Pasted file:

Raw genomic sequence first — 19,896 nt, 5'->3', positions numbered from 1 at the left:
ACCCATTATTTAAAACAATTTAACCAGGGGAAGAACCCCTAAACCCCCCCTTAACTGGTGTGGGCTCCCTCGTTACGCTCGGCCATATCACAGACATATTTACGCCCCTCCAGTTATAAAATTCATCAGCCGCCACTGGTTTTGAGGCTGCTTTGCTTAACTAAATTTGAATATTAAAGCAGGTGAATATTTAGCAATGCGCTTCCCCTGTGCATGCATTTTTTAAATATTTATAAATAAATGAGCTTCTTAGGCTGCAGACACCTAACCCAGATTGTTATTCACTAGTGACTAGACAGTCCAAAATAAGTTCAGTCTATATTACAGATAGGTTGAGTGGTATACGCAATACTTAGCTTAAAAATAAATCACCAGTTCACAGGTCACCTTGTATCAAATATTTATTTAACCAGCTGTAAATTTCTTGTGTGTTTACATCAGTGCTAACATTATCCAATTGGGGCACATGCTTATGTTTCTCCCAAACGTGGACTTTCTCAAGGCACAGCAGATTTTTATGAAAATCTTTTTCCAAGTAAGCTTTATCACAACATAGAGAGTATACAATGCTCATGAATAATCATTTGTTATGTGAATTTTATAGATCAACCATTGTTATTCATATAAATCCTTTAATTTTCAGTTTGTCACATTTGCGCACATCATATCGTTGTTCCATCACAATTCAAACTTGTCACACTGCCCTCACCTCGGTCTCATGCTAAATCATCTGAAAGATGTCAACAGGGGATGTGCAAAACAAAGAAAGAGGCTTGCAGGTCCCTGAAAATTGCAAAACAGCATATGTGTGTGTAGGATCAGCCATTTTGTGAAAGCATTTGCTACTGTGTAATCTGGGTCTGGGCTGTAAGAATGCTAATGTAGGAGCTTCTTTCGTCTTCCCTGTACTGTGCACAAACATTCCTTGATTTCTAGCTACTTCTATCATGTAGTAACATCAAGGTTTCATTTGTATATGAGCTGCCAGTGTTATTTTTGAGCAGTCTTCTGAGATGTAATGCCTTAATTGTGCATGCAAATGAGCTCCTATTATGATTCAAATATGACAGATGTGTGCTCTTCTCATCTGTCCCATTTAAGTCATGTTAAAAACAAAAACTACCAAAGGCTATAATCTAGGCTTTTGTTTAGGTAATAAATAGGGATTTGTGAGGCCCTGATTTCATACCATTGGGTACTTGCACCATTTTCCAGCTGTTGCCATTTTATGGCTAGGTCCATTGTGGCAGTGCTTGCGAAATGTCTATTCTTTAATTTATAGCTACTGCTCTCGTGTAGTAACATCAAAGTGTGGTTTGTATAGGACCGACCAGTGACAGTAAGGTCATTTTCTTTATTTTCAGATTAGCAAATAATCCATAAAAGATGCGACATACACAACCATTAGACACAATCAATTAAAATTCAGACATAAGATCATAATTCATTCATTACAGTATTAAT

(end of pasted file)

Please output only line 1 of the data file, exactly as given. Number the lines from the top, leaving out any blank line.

Raw genomic sequence first — 19,896 nt, 5'->3', positions numbered from 1 at the left: